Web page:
- The rental of films, for which the Auxiliary paid as much as $600 per year. When the introduction of television lessened the need for movies, the Auxiliary provided a large television and paid for its subsequent maintenance and periodic replacement.
- The Occupational Therapy Department's training kitchen for assessment and training of disabled homemakers in a realistic setting: $2,000.
- When it was necessary to establish a driver-training program in conjunction with one of the professional driver-training schools, a grant from the Auxiliary guaranteed the operation of the program for a year. This driver-training program was a direct benefit to many patients, but of equal importance, it established an invaluable relationship with the Motor Vehicle Branch. This resulted in an improvement to the regulations, which benefited all disabled drivers.
- Many of the Centre's patients were without funds and their needs were financed by sponsoring agencies of which Marpole Women's Auxiliary is one.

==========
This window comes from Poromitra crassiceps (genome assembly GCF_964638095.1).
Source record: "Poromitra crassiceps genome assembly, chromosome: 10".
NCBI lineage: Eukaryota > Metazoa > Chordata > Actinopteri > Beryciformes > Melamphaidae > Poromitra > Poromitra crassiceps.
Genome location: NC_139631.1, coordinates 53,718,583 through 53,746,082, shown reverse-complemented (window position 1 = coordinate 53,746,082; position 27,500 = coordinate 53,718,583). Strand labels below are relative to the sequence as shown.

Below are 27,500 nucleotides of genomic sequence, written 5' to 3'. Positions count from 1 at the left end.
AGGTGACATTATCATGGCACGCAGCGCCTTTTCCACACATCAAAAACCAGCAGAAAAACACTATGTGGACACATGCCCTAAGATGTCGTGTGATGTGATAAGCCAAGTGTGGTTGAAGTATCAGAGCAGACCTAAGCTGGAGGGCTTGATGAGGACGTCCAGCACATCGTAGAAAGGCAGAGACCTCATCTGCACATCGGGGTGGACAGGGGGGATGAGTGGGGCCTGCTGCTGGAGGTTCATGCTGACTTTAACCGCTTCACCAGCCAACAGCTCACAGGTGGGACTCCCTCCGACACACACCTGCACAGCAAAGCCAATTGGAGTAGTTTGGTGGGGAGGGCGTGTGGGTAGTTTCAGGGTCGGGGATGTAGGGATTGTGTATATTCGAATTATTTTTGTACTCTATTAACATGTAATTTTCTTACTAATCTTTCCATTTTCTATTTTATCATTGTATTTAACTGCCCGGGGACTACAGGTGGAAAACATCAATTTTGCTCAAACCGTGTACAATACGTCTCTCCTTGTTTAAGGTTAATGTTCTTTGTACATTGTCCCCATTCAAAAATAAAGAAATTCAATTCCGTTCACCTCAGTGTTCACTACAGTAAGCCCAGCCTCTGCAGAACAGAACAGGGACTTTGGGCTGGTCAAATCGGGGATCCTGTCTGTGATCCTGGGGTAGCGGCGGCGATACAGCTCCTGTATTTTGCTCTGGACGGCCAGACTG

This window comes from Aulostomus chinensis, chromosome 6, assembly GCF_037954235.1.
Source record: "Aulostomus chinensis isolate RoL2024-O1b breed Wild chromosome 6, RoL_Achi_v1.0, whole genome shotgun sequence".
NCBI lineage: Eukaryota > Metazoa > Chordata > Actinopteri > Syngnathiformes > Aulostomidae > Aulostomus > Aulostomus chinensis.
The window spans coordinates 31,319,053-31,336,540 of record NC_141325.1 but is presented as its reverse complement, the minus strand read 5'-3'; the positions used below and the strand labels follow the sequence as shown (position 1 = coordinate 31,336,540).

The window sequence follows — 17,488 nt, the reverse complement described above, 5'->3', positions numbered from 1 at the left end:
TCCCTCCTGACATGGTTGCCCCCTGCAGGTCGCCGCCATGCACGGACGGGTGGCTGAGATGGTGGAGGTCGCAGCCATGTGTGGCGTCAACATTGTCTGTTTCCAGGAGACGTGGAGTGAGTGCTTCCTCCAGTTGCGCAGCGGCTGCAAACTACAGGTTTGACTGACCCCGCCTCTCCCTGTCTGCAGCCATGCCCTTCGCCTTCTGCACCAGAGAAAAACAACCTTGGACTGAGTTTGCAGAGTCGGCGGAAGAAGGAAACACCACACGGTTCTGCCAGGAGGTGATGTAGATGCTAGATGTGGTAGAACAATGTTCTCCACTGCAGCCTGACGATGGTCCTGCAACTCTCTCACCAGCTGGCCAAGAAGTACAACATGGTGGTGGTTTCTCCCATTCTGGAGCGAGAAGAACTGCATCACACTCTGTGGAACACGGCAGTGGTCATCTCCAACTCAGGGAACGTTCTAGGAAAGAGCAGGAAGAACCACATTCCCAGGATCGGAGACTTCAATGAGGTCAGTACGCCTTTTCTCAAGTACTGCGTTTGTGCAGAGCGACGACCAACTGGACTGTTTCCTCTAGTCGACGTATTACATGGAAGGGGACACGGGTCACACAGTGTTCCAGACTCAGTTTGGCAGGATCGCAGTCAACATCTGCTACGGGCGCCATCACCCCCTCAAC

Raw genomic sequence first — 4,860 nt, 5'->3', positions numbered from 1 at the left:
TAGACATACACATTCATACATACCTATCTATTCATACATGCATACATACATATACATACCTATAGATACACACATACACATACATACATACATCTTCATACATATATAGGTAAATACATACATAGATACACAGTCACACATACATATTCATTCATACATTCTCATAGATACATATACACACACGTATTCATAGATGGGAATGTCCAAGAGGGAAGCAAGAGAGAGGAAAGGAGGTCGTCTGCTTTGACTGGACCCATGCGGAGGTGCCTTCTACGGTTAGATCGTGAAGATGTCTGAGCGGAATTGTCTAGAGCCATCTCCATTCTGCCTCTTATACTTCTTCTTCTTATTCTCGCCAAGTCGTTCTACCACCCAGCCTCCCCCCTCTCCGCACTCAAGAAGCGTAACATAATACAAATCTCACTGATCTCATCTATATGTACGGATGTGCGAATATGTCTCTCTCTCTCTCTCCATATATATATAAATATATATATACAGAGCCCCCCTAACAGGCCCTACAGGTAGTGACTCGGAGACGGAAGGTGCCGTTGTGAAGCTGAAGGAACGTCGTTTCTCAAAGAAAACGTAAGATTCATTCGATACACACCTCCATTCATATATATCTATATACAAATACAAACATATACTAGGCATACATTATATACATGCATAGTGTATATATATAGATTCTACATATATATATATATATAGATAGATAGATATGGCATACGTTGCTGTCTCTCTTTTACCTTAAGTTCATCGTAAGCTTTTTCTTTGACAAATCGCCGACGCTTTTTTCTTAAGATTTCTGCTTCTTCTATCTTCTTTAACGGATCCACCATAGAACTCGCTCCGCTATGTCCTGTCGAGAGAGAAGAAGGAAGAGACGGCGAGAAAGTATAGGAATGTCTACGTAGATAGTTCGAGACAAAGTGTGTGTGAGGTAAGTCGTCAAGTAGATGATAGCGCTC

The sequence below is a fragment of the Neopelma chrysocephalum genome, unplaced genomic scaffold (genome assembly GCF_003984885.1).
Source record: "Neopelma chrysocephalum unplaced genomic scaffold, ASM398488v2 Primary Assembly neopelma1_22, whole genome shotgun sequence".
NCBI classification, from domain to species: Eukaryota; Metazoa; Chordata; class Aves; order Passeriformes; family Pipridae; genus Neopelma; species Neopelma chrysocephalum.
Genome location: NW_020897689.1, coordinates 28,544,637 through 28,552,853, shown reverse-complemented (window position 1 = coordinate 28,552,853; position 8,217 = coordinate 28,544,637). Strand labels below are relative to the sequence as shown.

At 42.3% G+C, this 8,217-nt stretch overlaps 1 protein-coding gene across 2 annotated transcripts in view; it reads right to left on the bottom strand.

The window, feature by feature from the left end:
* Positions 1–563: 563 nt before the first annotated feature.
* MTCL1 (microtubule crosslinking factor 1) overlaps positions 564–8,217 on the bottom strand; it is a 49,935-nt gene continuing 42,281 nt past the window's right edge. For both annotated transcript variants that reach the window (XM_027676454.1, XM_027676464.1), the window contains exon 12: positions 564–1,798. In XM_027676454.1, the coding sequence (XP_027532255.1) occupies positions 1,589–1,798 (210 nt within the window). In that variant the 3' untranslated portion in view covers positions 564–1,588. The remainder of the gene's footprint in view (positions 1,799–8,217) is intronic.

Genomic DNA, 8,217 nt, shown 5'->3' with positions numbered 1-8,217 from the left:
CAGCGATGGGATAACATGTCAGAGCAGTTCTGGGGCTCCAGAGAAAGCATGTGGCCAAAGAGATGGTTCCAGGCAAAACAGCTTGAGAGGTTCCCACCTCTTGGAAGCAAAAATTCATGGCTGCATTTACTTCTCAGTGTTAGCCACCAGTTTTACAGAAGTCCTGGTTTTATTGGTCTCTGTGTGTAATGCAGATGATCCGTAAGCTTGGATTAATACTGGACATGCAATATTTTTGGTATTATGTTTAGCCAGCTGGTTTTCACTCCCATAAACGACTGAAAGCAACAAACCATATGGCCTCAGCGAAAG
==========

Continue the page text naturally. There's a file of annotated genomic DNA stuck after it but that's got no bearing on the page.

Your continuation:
- Funding for an outside play area.
- The Auxiliary made significant contributions to ensure the best equipment possible was available to: medical service, nursing service, physiotherapy, occupational therapy, speed therapy, gymnasium and brace shop.
- In 1959 the Auxiliary provided the funds for a physician to take a year's resident training in the Centre in physical medicine and rehabilitation.
- $1,300 grant was provided to the Centre to produce two films on rehabilitation for teaching purposes.
- 1970 a grant was given to establish a recreation program involving the employment of a director of recreation and part-time assistants.
- In addition to all of the foregoing, the Auxiliary sponsors a wide range of individual patient needs, such as wheelchairs, clothing,self-care devices and other requirements.
The Marpole Women's Auxiliary still exists today with 49 members.
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- Women's Auxiliary to the Marpole Infirmary and the G.F. Strong Rehabilitation Centre, History, 1939-1971
- Parry, Malcolm (May 10, 2008). "HATS OFF". The Vancouver Sun (CanWest MediaWorks Publications Inc.). Retrieved 23 October 2014.